This concept of playing with words and format is solidified in the introduction of this multi-author collection that prepares the reader for what they might find by suggesting that the rules of poetry are precisely what makes the art form more challenging and fun. Janeczko also points out that while the rules exist to provide structure and challenge, that a poet is not "a slave to every aspect...[and can]...break the rules and have fun doing so" (8). Instruction is suggested for making the most out of the experience in reading the book, to focus first on the poems, then on the explanation of the poetic form, before returning to the poem again for full enjoyment and comprehension. An example of how the format is bent for the sake of art is in Steven Herrick's limerick about a limerick called "Steven". Instead of strictly adhering to the rhyming structure of "aabba" the poet stops the rhyming sequence on the third line of the limerick in order to play up the comical message of the poem and emphasize how silly it is to have a limerick named Steven (Herrick 21). By breaking the rhyming structure, the poet shifts the emphasis on the silliness of the content, breaking the rules in favor of frivolity.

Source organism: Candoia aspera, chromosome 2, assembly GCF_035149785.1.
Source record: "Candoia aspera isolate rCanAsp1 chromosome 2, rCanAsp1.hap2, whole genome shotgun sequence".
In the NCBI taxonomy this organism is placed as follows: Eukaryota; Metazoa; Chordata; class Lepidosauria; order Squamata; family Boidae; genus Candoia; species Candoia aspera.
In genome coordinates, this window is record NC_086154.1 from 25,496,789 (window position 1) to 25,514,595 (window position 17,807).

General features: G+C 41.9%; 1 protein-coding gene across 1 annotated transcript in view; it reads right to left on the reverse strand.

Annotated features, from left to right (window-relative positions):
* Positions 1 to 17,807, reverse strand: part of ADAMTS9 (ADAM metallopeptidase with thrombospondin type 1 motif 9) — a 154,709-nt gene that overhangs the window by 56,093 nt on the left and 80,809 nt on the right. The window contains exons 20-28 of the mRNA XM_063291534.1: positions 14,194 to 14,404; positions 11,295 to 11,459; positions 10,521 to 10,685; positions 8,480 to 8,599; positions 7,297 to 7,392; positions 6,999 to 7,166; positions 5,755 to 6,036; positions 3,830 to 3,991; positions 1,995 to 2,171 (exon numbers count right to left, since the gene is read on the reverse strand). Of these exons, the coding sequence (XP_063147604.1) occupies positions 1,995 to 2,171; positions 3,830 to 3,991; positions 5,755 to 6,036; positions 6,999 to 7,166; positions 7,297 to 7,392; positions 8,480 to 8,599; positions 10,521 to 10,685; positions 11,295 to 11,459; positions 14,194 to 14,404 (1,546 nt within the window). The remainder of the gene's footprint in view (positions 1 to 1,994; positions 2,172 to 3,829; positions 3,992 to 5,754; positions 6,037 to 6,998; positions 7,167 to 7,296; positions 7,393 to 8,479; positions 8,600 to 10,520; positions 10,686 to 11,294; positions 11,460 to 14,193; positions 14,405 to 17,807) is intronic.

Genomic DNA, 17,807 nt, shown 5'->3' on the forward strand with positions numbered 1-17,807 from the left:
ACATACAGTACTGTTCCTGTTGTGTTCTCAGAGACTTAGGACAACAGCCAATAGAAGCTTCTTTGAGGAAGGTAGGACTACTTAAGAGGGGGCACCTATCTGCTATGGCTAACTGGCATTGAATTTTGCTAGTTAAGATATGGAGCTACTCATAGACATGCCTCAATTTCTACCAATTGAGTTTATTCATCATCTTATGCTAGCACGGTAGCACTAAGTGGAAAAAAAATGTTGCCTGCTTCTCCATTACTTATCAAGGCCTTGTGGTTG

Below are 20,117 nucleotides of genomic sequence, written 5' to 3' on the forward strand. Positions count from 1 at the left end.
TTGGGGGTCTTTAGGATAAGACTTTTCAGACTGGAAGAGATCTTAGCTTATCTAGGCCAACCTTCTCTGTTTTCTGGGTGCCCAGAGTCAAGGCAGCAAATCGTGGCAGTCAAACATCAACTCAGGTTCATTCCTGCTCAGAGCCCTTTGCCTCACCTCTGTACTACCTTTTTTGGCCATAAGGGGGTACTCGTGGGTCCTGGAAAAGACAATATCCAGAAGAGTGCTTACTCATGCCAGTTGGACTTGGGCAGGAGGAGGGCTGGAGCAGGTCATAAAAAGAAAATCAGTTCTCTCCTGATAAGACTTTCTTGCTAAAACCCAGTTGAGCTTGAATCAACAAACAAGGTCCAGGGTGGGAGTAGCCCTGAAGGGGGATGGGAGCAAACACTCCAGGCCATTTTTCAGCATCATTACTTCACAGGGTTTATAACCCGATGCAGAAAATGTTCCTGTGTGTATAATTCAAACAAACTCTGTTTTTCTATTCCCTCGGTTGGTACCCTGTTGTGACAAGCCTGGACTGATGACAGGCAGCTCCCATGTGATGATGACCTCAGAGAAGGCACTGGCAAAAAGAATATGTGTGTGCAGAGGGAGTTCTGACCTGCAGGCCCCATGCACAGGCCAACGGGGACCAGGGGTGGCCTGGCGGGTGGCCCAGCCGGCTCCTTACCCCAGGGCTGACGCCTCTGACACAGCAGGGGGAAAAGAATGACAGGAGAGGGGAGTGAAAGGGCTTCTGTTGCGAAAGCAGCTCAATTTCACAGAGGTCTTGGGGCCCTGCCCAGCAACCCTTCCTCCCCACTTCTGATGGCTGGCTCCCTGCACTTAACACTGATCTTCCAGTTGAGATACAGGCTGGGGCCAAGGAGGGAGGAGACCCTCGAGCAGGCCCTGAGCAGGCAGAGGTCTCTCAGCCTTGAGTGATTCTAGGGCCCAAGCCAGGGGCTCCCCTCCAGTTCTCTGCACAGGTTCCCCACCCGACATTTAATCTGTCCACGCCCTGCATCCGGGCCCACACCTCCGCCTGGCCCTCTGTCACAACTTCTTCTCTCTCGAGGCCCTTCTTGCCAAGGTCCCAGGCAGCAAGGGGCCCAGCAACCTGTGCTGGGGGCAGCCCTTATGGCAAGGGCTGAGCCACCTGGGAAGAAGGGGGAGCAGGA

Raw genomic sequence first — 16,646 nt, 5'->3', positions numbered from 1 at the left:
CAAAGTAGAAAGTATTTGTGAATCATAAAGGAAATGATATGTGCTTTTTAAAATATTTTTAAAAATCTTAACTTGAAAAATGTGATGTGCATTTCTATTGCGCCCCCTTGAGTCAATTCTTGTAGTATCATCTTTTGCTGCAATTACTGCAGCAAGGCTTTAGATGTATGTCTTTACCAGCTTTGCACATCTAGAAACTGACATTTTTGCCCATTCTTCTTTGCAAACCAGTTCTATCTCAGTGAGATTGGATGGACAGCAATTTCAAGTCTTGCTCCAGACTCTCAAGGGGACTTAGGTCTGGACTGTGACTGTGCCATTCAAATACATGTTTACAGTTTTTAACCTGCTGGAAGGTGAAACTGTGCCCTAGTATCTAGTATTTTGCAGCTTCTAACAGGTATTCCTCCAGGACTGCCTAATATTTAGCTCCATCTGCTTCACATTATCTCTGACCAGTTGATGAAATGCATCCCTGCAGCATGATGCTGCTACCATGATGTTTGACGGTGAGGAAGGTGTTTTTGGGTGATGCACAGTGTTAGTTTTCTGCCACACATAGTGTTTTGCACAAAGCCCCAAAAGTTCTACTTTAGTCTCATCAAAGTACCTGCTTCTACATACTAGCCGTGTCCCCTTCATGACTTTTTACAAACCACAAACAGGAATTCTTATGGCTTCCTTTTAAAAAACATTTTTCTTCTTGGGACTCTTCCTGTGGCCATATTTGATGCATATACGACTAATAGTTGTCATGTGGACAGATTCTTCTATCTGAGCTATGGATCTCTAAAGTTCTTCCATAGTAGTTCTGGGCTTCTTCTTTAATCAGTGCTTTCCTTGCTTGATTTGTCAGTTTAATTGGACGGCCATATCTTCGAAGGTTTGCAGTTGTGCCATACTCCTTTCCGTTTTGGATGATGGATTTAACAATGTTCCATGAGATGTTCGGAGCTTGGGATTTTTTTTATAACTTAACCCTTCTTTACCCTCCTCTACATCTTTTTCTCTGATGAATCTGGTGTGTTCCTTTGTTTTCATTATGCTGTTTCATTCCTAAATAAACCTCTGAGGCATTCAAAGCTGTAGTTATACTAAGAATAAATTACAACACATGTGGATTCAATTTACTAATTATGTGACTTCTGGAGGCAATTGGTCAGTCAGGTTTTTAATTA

There are thoughtful teaching details throughout the layout. Each page of this collection has an instructive drawing at the top that tells what poetic form is being presented, along with a physical representation of the lines and meter. For example, on the page representing haiku, the corner drawing has three lines of flowers, each line representing the structure with a flower to indicate the individual syllables. This approach can help different types of learners, such as supporting visual learners by helping to reinforce how to count the syllables for a successful haiku. Further instruction is given regarding rhyming schemes. An explanation of the poetic form is at the bottom of each page. In addition, there is a progression in the difficulty level in the collection. The collection begins with the smallest poetic forms, the couplet, gradually moving into more complicated poetic forms, before ending on the most challenging form in the book, a pantoum. This layout would make the text an amazing classroom reference, with students moving through the book, continuing to be challenged by each new poetic form. Building in complexity over time is a sure method to help students embrace the formats and gain the confidence to try them out for themselves.